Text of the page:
1/9/2012 | 4 MINUTE READ

The Curve

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As we move into a new year, we are faced with the same yet unexpected challenge. We don’t know what it is, but it is certain to come.


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As this is the first item written for the 2012 run of this newsletter, it is worth looking forward.  At least that’s what ordinarily occurs at this time of year.  Had this come out a couple weeks back, then it would have been the seemingly obligatory “year in review” sort of thing.

But rather than looking ahead from the point of view of making Carnac the Magnificent-like predictions (and they’d probably have all of the accuracy of that turban-wearing mentalist of yore), predictions about which car companies will do well going forward (e.g., I’m betting Hyundai’s momentum is going to be unimpeded, that Volkswagen is going to continue to work the U.S. market hard in its quest for Major Marketshare the World Over) and which are not going to do so well (e.g., I’ve been driving a Suzuki Kizashi of late and it occurs to me that (1) I have no idea of where a Suzuki dealership is in the Detroit metro and (2) I have not seen a regular person driving one despite the fact that the car has been on the market for a couple years, so how can that company thrive in the market?), I’d like to make a more general point about what’s ahead for each of us.

While we are all on different roads, taking on different challenges, going in various directions, one thing is common: There will be a Curve in the road ahead.

No matter how fixed we are on a goal, no matter if the goal is visible Over There, no matter how straight the path to it seems, there will be a curve.

I’m not talking about something along the lines of a full-blown Black Swan here, a completely unpredictable event (e.g., do you really think anyone in Japan expected the combination earthquake/tsunami/nuclear disaster that occurred last March?  Who would have prepared for that series of unfortunate events?  And even though things like earthquake-tsunami are things that one knows will happen in places like Japan, so there is some predictability baked in, who would have imagined the scale of what happened that day in March?).

No, I am talking about a slight Curve.

We’ve all used the phrase “getting ahead of the curve.”  Presumably this has its roots in the bell-shaped curve from statistics.  “Getting ahead of the curve” means being beyond that big bulge in the distribution, going to a place where there are fewer things (people, products, test scores, what have you).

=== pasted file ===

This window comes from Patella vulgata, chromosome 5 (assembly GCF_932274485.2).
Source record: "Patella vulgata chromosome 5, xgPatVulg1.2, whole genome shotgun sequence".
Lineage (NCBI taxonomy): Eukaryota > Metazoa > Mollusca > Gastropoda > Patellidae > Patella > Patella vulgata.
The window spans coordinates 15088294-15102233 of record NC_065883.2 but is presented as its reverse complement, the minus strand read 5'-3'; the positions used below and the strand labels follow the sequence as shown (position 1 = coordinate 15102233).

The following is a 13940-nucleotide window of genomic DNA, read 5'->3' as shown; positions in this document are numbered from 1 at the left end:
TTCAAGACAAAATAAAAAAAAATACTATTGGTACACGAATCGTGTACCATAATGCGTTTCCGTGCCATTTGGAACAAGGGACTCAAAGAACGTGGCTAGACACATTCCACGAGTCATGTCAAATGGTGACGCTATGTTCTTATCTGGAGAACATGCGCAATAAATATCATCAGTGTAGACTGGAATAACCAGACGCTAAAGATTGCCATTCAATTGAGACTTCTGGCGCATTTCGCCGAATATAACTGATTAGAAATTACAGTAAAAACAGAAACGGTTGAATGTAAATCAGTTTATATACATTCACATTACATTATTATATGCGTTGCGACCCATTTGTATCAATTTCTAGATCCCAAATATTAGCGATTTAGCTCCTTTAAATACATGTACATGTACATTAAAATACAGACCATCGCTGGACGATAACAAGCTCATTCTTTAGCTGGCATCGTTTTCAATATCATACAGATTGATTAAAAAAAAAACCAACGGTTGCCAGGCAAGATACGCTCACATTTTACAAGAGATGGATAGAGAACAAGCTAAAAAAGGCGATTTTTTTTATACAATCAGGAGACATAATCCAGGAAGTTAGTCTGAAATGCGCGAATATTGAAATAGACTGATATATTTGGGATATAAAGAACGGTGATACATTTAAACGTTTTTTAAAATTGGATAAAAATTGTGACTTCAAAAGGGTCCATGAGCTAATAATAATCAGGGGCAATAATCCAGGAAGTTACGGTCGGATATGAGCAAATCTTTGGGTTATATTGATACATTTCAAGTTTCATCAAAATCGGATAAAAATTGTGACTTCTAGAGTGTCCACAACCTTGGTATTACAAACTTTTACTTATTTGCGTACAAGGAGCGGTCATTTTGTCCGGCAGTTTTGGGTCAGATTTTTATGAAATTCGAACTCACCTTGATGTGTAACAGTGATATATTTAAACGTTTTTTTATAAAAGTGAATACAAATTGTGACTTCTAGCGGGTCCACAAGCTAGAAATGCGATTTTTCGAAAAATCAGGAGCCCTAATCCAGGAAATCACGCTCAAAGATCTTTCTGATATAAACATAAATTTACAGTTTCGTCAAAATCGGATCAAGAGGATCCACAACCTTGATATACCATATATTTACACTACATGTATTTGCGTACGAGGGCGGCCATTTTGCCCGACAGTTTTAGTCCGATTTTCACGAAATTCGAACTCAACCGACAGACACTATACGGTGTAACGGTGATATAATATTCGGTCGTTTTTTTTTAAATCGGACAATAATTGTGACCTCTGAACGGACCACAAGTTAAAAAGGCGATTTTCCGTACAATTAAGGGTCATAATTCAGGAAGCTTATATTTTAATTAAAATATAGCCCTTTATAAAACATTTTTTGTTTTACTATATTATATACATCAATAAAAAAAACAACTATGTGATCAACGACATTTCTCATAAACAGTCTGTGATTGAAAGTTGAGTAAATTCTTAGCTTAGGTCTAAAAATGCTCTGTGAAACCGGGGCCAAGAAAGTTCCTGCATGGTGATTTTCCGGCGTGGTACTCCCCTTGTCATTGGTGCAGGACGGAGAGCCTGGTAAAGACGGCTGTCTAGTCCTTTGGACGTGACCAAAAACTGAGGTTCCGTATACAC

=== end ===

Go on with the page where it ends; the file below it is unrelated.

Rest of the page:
Then there is the other phrase “thrown a curve.”  Here it is baseball.  The pitcher puts a spin on the ball such that the batter expects it to come straight in and suddenly, yikes!

Both of these are part of the Curve that I am thinking about here, the zig that suddenly manifests itself; the realm where there is distinctiveness.

All too often, each of us is reactive to the Curve.  Something comes at us as we make our way, be it designing a new product or launching a new plant or executing a new communications program.  That this occurs is not wholly unexpected.  After all, we’ve played this game before and know that something will happen.

But anticipation is not preparation.  We are still reactive.

Similarly, again all too often, each of us is afraid of the Curve.  Will think back on 2011 as the year that the world lost Steve Jobs, and will think that the flame of creativity is consequently burning a bit less bright than it did.  He was a man who truly pushed the company that he ran—meaning all of the designers, engineers, managers, marketers, whateverers that make up Apple—ahead of the Curve, into that space where there are fewer people standing and so there is greater distinction and distinctiveness.  But though we may admire him, we are afraid to do what he did because that means not going along the path of the status quo but actually swerving.

Which is why there are Apple products and why there are a whole lot of commodities that you can probably get at a discount.

Are the products we produce like the former or the latter?

To actively swerve as we move along the path is to take a risk.  And to take a risk means the potential of failure.  And the potential of failure means—well, we know what it means.  And so there are those like Jobs and then there are the rest of us.

So here is the start of the year.  And there—somewhere out there—for each of us is a Curve.

Do we get thrown a curve or do we move ahead of the curve?  Do we react or do we risk?

The Curve is inevitable.  How we deal with it in the months to come will make all the difference for each of us professionally and personally.

React or risk?